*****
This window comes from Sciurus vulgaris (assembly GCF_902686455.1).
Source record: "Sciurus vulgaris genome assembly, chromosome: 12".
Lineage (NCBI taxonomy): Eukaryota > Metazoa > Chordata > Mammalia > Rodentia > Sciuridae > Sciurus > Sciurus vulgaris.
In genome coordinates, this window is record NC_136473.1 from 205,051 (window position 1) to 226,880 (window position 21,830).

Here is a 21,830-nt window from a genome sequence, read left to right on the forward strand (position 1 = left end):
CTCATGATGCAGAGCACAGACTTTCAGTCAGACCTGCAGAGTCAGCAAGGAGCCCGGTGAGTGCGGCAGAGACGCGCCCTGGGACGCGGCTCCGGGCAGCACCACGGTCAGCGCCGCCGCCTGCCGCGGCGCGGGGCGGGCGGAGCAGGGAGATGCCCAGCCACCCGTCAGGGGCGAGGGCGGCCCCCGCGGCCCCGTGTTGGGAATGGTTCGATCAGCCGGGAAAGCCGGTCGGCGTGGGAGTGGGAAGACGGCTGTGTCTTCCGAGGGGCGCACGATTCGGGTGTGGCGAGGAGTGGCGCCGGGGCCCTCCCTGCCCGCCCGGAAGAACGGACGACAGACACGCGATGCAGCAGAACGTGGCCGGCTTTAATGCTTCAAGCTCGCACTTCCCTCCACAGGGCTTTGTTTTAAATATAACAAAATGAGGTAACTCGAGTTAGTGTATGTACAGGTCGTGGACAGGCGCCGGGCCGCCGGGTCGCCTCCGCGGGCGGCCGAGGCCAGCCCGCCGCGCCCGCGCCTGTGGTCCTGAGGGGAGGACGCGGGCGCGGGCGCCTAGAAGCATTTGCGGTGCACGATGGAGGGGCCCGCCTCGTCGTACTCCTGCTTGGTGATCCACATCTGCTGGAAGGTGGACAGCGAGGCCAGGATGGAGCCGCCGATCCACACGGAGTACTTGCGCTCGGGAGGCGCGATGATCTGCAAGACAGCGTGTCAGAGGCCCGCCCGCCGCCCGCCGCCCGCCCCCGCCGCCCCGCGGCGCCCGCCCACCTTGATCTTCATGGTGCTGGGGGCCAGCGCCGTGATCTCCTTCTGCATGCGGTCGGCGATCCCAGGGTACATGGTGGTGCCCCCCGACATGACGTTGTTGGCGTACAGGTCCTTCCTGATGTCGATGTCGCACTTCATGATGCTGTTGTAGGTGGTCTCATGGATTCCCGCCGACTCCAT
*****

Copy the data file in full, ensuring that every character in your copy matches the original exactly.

This window comes from Sciurus vulgaris (assembly GCF_902686455.1).
Source record: "Sciurus vulgaris genome assembly, chromosome: 12".
Lineage (NCBI taxonomy): Eukaryota > Metazoa > Chordata > Mammalia > Rodentia > Sciuridae > Sciurus > Sciurus vulgaris.
In genome coordinates, this window is record NC_136473.1 from 205,051 (window position 1) to 226,880 (window position 21,830).

Here is a 21,830-nt window from a genome sequence, read left to right on the forward strand (position 1 = left end):
CTCATGATGCAGAGCACAGACTTTCAGTCAGACCTGCAGAGTCAGCAAGGAGCCCGGTGAGTGCGGCAGAGACGCGCCCTGGGACGCGGCTCCGGGCAGCACCACGGTCAGCGCCGCCGCCTGCCGCGGCGCGGGGCGGGCGGAGCAGGGAGATGCCCAGCCACCCGTCAGGGGCGAGGGCGGCCCCCGCGGCCCCGTGTTGGGAATGGTTCGATCAGCCGGGAAAGCCGGTCGGCGTGGGAGTGGGAAGACGGCTGTGTCTTCCGAGGGGCGCACGATTCGGGTGTGGCGAGGAGTGGCGCCGGGGCCCTCCCTGCCCGCCCGGAAGAACGGACGACAGACACGCGATGCAGCAGAACGTGGCCGGCTTTAATGCTTCAAGCTCGCACTTCCCTCCACAGGGCTTTGTTTTAAATATAACAAAATGAGGTAACTCGAGTTAGTGTATGTACAGGTCGTGGACAGGCGCCGGGCCGCCGGGTCGCCTCCGCGGGCGGCCGAGGCCAGCCCGCCGCGCCCGCGCCTGTGGTCCTGAGGGGAGGACGCGGGCGCGGGCGCCTAGAAGCATTTGCGGTGCACGATGGAGGGGCCCGCCTCGTCGTACTCCTGCTTGGTGATCCACATCTGCTGGAAGGTGGACAGCGAGGCCAGGATGGAGCCGCCGATCCACACGGAGTACTTGCGCTCGGGAGGCGCGATGATCTGCAAGACAGCGTGTCAGAGGCCCGCCCGCCGCCCGCCGCCCGCCCCCGCCGCCCCGCGGCGCCCGCCCACCTTGATCTTCATGGTGCTGGGGGCCAGCGCCGTGATCTCCTTCTGCATGCGGTCGGCGATCCCAGGGTACATGGTGGTGCCCCCCGACATGACGTTGTTGGCGTACAGGTCCTTCCTGATGTCGATGTCGCACTTCATGATGCTGTTGTAGGTGGTCTCATGGATTCCCGCCGACTCCAT